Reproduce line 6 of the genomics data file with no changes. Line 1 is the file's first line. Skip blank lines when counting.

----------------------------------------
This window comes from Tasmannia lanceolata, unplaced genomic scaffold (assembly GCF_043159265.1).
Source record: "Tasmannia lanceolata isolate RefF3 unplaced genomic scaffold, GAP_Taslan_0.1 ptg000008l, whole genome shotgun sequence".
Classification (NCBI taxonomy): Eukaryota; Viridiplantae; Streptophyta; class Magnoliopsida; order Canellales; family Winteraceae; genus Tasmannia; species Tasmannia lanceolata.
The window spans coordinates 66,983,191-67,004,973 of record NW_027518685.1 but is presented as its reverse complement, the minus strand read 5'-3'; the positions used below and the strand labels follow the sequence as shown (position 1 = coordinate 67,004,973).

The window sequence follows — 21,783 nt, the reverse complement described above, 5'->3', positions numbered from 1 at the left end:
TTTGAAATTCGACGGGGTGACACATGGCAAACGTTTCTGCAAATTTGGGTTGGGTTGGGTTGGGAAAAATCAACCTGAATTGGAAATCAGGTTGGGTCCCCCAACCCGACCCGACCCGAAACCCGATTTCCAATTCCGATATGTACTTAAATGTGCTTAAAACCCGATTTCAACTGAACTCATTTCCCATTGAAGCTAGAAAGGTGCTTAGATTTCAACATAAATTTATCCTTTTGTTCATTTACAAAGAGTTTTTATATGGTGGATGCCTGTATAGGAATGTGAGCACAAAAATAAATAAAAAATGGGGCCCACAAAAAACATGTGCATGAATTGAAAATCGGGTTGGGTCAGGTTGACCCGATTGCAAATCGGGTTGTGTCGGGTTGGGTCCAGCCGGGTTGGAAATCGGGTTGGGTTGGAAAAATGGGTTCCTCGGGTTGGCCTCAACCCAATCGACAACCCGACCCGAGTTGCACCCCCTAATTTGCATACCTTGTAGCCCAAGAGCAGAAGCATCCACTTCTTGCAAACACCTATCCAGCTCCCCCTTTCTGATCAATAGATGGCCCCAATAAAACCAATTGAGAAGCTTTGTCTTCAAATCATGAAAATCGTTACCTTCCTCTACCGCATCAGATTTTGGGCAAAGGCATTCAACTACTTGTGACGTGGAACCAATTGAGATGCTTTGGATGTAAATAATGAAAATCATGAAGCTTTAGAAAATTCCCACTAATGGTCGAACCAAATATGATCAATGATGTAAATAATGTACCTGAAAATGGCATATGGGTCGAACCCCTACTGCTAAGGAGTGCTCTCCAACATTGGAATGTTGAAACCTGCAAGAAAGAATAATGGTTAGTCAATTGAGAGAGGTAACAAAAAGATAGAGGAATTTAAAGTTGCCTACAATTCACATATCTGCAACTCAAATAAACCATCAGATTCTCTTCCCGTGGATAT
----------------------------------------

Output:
TTTGAAATTCGACGGGGTGACACATGGCAAACGTTTCTGCAAATTTGGGTTGGGTTGGGTTGGGAAAAATCAACCTGAATTGGAAATCAGGTTGGGTCCCCCAACCCGACCCGACCCGAAACCCGATTTCCAATTCCGATATGTACTTAAATGTGCTTAAAACCCGATTTCAACTGAACTCATTTCCCATTGAAGCTAGAAAGGTGCTTAGATTTCAACATAAATTTATCCTTTTGTTCATTTACAAAGAGTTTTTATATGGTGGATGCCTGTATAGGAATGTGAGCACAAAAATAAATAAAAAATGGGGCCCACAAAAAACATGTGCATGAATTGAAAATCGGGTTGGGTCAGGTTGACCCGATTGCAAATCGGGTTGTGTCGGGTTGGGTCCAGCCGGGTTGGAAATCGGGTTGGGTTGGAAAAATGGGTTCCTCGGGTTGGCCTCAACCCAATCGACAACCCGACCCGAGTTGCACCCCCTAATTTGCATACCTTGTAGCCCAAGAGCAGAAGCATCCACTTCTTGCAAACACCTATCCAGCTCCCCCTTTCTGATCAATAGATGGCCCCAATAAAACCAATTGAGAAGCTTTGTCTTCAAATCATGAAAATCGTTACCTTCCTCTACCGCATCAGATTTTGGGCAAAGGCATTCAACTACTTGTGACGTGGAACCAATTGAGATGCTTTGGATGTAAATAATGAAAATCATGAAGCTTTAGAAAATTCCCACTAATGGTCGAACCAAATATGATCAATGATGTAAATAATGTACCTGAAAATGGCATATGGGTCGAACCCCTACTGCTAAGGAGTGCTCTCCAACATTGGAATGTTGAAACCTGCAAGAAAGAATAATGGTTAGTCAATTGAGAGAGGTAACAAAAAGATAGAGGAATTTAAAGTTGCCTACAATTCACATATCTGCAACTCAAATAAACCATCAGATTCTCTTCCCGTGGATAT